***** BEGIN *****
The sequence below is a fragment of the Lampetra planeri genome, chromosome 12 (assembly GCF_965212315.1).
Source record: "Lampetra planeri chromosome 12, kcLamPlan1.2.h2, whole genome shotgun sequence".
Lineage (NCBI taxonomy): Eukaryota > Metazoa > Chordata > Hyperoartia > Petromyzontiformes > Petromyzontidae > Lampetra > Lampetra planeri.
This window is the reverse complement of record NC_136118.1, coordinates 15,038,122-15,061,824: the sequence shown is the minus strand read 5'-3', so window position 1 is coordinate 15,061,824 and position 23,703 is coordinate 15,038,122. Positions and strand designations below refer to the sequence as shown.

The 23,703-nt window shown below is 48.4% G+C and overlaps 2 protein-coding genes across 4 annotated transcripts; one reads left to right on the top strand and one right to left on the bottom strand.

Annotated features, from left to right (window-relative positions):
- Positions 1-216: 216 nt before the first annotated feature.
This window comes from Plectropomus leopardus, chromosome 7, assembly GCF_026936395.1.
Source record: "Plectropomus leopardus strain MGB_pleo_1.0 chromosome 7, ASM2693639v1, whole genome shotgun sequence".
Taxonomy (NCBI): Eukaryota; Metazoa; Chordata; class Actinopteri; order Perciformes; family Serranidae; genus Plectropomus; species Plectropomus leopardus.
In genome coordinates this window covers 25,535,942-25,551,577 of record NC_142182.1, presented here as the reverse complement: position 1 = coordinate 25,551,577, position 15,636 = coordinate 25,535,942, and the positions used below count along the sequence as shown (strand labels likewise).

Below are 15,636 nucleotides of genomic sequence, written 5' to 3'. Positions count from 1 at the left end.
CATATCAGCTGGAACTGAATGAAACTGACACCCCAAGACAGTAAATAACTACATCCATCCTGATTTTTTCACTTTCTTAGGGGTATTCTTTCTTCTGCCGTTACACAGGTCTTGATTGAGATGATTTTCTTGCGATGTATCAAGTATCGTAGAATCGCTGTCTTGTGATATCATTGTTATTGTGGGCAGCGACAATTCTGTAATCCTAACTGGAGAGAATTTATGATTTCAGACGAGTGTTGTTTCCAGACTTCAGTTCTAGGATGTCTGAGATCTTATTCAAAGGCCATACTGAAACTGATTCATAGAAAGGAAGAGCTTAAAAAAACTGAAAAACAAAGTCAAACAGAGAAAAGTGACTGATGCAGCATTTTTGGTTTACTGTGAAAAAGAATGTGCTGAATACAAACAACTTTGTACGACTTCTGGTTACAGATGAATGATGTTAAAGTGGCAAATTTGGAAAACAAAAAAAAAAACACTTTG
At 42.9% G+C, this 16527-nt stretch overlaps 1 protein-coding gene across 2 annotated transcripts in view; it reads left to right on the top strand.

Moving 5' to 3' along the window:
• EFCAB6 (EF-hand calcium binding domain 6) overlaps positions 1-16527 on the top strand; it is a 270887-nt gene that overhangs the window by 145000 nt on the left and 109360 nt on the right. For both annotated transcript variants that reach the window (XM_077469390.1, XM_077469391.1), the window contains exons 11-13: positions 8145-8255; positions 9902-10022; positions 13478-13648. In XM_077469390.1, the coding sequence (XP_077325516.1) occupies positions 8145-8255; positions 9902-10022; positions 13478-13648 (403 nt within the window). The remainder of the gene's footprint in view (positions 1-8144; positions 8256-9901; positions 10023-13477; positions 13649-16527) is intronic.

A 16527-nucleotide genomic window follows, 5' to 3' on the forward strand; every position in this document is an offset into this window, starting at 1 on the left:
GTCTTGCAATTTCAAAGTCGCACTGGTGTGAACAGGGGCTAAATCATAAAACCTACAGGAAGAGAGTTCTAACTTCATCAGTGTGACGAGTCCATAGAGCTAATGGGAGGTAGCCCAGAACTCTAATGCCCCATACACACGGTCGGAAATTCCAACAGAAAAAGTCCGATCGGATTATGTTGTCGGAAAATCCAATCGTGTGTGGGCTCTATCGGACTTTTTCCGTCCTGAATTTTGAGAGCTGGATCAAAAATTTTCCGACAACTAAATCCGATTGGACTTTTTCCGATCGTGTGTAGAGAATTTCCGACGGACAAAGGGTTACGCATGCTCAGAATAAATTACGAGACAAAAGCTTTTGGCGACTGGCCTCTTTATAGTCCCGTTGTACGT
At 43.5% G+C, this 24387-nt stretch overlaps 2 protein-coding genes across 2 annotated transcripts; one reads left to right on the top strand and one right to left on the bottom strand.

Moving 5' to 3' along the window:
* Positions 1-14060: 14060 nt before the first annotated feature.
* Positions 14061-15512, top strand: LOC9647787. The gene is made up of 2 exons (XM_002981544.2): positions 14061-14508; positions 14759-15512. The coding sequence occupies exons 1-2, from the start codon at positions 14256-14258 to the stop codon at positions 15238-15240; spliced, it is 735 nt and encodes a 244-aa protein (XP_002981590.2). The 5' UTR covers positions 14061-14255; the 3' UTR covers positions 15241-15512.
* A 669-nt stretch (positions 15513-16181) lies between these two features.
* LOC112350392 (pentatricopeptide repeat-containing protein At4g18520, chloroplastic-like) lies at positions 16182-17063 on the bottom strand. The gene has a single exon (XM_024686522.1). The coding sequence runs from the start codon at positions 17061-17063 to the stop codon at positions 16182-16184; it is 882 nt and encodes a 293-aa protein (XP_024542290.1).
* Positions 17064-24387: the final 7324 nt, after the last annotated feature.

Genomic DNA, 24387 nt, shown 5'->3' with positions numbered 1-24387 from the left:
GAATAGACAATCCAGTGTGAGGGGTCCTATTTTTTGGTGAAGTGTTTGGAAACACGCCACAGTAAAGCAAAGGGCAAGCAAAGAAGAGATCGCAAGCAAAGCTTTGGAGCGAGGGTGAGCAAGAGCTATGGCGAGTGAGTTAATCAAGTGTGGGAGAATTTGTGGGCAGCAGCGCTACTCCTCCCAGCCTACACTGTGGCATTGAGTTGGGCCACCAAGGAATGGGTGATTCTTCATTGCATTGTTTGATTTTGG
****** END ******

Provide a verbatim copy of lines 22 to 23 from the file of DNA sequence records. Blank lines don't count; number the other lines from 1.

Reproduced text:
* Positions 14061-15512, top strand: LOC9647787. The gene is made up of 2 exons (XM_002981544.2): positions 14061-14508; positions 14759-15512. The coding sequence occupies exons 1-2, from the start codon at positions 14256-14258 to the stop codon at positions 15238-15240; spliced, it is 735 nt and encodes a 244-aa protein (XP_002981590.2). The 5' UTR covers positions 14061-14255; the 3' UTR covers positions 15241-15512.
* A 669-nt stretch (positions 15513-16181) lies between these two features.